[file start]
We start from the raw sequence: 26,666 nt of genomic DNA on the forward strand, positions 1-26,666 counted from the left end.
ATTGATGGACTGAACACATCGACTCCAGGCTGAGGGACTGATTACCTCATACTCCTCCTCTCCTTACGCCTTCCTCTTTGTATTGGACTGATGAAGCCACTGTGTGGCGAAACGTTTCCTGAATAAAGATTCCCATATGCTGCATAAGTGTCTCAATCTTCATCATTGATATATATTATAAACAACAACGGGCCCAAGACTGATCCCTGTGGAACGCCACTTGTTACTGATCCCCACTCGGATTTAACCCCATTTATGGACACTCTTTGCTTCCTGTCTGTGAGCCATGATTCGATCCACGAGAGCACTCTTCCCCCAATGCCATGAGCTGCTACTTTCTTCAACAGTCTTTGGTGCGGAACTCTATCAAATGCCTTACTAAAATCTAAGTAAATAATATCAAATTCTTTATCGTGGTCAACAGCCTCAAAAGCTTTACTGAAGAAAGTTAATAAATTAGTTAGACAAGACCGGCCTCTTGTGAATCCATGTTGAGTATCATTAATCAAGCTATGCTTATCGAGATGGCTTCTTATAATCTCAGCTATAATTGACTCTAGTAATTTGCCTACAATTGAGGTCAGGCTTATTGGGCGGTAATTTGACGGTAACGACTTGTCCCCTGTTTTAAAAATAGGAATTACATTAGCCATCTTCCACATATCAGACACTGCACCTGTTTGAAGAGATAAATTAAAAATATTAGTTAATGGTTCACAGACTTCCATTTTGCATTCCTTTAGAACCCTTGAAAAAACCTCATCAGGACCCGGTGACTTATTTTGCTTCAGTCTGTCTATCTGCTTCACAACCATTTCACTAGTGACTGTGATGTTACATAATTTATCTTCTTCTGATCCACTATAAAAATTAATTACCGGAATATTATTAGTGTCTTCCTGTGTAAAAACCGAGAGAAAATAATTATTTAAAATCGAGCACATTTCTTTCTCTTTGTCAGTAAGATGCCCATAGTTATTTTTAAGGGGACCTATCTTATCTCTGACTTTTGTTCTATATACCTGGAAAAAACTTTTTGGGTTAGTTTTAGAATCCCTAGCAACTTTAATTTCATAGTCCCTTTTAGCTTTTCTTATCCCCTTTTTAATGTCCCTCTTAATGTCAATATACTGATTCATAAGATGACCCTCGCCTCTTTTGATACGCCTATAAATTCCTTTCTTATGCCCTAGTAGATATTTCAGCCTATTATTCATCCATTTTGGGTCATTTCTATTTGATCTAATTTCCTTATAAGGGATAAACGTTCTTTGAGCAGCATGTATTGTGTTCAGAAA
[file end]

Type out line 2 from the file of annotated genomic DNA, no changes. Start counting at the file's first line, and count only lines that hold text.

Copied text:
ATTGATGGACTGAACACATCGACTCCAGGCTGAGGGACTGATTACCTCATACTCCTCCTCTCCTTACGCCTTCCTCTTTGTATTGGACTGATGAAGCCACTGTGTGGCGAAACGTTTCCTGAATAAAGATTCCCATATGCTGCATAAGTGTCTCAATCTTCATCATTGATATATATTATAAACAACAACGGGCCCAAGACTGATCCCTGTGGAACGCCACTTGTTACTGATCCCCACTCGGATTTAACCCCATTTATGGACACTCTTTGCTTCCTGTCTGTGAGCCATGATTCGATCCACGAGAGCACTCTTCCCCCAATGCCATGAGCTGCTACTTTCTTCAACAGTCTTTGGTGCGGAACTCTATCAAATGCCTTACTAAAATCTAAGTAAATAATATCAAATTCTTTATCGTGGTCAACAGCCTCAAAAGCTTTACTGAAGAAAGTTAATAAATTAGTTAGACAAGACCGGCCTCTTGTGAATCCATGTTGAGTATCATTAATCAAGCTATGCTTATCGAGATGGCTTCTTATAATCTCAGCTATAATTGACTCTAGTAATTTGCCTACAATTGAGGTCAGGCTTATTGGGCGGTAATTTGACGGTAACGACTTGTCCCCTGTTTTAAAAATAGGAATTACATTAGCCATCTTCCACATATCAGACACTGCACCTGTTTGAAGAGATAAATTAAAAATATTAGTTAATGGTTCACAGACTTCCATTTTGCATTCCTTTAGAACCCTTGAAAAAACCTCATCAGGACCCGGTGACTTATTTTGCTTCAGTCTGTCTATCTGCTTCACAACCATTTCACTAGTGACTGTGATGTTACATAATTTATCTTCTTCTGATCCACTATAAAAATTAATTACCGGAATATTATTAGTGTCTTCCTGTGTAAAAACCGAGAGAAAATAATTATTTAAAATCGAGCACATTTCTTTCTCTTTGTCAGTAAGATGCCCATAGTTATTTTTAAGGGGACCTATCTTATCTCTGACTTTTGTTCTATATACCTGGAAAAAACTTTTTGGGTTAGTTTTAGAATCCCTAGCAACTTTAATTTCATAGTCCCTTTTAGCTTTTCTTATCCCCTTTTTAATGTCCCTCTTAATGTCAATATACTGATTCATAAGATGACCCTCGCCTCTTTTGATACGCCTATAAATTCCTTTCTTATGCCCTAGTAGATATTTCAGCCTATTATTCATCCATTTTGGGTCATTTCTATTTGATCTAATTTCCTTATAAGGGATAAACGTTCTTTGAGCAGCATGTATTGTGTTCAGAAA